The afternoon of fun, games and competitions is named as the ‘Who Give an F* Lunch, created in honour of SBH Scotland’s Honorary Patron Gordon Ramsay, renowned for his swearing, but here the F stands for Fundraising.
This year’s event raised more than £21,000 for the charity which supports individuals and families with spina bifida or hydrocephalus through its specialist services across the country.
The event, held at Glasgow’s Radisson Blu Hotel was a traditional ladies’ lunch combining live entertainment, games and surprises.
Singing troop Rock Choir opened the day while SBH Scotland ambassador and celebrity interior designer John Amabile hosted the festivities.
Singer Edward Reid, who shot to fame singing nursery rhymes on Britain’s Got Talent, rounded off the entertainment line-up to get the ladies on the dance floor.
Deborah Roe, fundraising director at SBH Scotland, said: “We are always overwhelmed by the response of our ladies who attend our annual lunch. They are so generous with how much they raise and continually make the event a time to celebrate.
“As a charity that relies solely on donations, events like these are vital to enabling us to keep offering our services to those families that need our support. We’re incredibly grateful to all of our generous sponsors and everyone who attended and donated to the Lunch!”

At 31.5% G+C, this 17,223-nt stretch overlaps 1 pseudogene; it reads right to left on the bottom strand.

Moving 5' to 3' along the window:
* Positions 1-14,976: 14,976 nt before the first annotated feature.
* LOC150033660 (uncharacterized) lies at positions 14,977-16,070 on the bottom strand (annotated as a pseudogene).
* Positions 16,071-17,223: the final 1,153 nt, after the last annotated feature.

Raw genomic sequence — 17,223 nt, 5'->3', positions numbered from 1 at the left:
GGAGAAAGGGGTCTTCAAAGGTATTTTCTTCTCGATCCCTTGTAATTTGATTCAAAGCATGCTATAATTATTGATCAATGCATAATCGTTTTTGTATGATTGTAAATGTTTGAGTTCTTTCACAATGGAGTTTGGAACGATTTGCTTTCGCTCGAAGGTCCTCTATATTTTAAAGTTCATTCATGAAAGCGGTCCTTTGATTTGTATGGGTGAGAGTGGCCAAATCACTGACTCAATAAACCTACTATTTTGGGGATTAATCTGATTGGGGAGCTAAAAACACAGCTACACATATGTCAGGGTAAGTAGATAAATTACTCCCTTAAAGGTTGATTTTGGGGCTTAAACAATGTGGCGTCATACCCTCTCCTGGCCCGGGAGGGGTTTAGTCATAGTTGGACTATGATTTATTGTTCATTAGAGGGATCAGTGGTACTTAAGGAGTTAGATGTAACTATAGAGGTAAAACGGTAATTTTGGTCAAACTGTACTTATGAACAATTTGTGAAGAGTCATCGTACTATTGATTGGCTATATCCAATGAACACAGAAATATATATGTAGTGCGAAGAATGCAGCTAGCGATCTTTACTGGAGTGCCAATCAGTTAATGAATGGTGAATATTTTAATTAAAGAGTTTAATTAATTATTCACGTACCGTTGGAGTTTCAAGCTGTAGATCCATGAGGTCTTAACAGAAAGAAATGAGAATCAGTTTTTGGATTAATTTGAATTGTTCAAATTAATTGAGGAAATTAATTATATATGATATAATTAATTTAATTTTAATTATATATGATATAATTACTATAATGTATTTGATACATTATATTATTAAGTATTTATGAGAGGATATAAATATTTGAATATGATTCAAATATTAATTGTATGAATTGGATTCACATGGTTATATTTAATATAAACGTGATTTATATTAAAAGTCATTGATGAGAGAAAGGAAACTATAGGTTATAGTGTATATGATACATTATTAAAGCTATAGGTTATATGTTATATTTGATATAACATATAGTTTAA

SBH Scotland offers a lifetime commitment of support and information to all those in Scotland affected by the life-long, complex disabilities of spina bifida and/or hydrocephalus. The charity needs to raise £1m every year to continue the crucial services it provides to more than 3,500 people in Scotland.
To find out more about the Gordon Ramsay Appeal visit: www.sbhscotland.org.uk/support-gordon-ramsay/
Spina Bifida Hydrocephalus Scotland was formed in 1965 by a group of parents who each had a child with spina bifida (a fault in the spinal column where vertebrae do not form completely, leaving a gap causing problems with the nervous system) and/or hydrocephalus, a condition where increased pressure on the brain can cause social, emotional, cognitive and behavioural difficulties.
Now 50 years later, the charity supports over 3,500 children, young people, adults, their family members and carers every year in Scotland whilst retaining its family orientated approach.